FINDS REGISTER ANOTHER FEATHER IN COUNCIL CAP
REVIEWER PRAISES FIRST NUMBER UNDER CHANGED DIRECTION
The following review of the Register was written for the Crimson by J.W.D. Seymour '17, Secretary to the University for Information, and Secretary, for Alumni Affairs
The 300 odd page Register for the current year which has just appeared is one more feather in the cap of the present Student Council. The earlier publication of the volume adds greatly to its usefulness without sacrificing anything of content or treatment. It is an attractive and interesting book and one that is invaluable for anyone who wishes to keep pace with student activities in the University.
The value of such a compilation is determined primarily by three things; completeness, logical arrangement, and accuracy. In the first two respects the 1924-25 Register would seem to surpass all previous editions; accuracy can only be established by use and extended study of the material. Of course a snap and popular judgement is usually based on whether or not one's own name is correctly speeled, but to all appearances the new edition is as accurate as any such listing could be and a good deal more so than most.
A hasty glance suggests nothing as omitted that might be of interest. There are hordes of facts presented in an attractive way. There is no skimping of treatment or material. One thinks of nothing which conceivably would be needed in such a book that has been left out.
Club List Happy Innovation
In arrangement the book is sane and lends itself admirably to supplying any desired information about student affairs. A distinct and happy innovation is noticeable in the club list, which is now arranged alphabetically and not by the character of the individual club. Athletics are treated more than adequately and the directory of dormitories is of incalculable worth. Whereas in the past, the directory of students has been divided into graduate and undergraduate groups, this year there is one directory of members of the University and an index of college activities of undergraduates.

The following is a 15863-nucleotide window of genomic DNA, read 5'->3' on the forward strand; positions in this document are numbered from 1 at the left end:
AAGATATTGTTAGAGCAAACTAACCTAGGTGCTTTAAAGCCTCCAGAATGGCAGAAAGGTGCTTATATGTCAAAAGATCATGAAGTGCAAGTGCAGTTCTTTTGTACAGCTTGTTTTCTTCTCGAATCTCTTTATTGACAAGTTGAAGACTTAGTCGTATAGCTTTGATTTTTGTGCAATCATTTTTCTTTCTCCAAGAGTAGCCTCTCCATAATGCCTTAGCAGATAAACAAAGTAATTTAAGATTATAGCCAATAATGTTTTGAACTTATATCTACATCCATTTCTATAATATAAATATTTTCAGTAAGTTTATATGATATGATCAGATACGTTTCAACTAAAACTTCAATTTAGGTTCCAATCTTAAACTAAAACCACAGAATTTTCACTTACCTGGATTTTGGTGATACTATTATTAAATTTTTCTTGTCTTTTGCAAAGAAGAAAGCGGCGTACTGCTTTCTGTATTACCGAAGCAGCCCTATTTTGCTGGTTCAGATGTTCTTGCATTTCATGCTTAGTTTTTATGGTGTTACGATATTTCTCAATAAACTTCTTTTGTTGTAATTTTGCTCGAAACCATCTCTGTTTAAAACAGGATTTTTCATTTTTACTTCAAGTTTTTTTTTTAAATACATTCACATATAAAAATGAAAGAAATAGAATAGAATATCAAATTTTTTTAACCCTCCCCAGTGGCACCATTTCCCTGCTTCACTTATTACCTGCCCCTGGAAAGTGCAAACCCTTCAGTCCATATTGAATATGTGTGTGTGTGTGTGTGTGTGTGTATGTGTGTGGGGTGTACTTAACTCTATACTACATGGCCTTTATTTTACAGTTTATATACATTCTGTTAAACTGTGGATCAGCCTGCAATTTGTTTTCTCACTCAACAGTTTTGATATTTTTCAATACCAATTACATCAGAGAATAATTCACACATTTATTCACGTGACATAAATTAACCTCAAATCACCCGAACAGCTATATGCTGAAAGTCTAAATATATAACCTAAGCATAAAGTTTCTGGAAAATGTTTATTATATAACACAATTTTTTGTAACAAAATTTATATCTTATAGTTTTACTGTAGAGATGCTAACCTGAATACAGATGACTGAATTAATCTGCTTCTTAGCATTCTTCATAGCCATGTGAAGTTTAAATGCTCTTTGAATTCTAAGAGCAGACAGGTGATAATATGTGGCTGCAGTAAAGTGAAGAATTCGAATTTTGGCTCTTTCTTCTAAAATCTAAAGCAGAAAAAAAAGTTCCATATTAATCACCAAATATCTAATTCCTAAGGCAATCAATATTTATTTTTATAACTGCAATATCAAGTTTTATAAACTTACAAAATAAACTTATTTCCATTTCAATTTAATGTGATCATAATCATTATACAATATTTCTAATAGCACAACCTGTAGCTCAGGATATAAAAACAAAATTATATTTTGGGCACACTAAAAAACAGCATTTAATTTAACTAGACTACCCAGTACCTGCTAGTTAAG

Best of all, however, it appears that where the information is found it is not to be exact and comprehensive. With the large amount of checking up that there is to be done in the getting out of such a book the Student Council and its editor. Herman E. Wiener '20, have done a remarkably good piece of work. There is small ground for criticism and everyone concerned should feel that he has a part in a really big artiste and practical success. Perhaps in the future there will be sufficient funds to allow the preparation of additional pictures.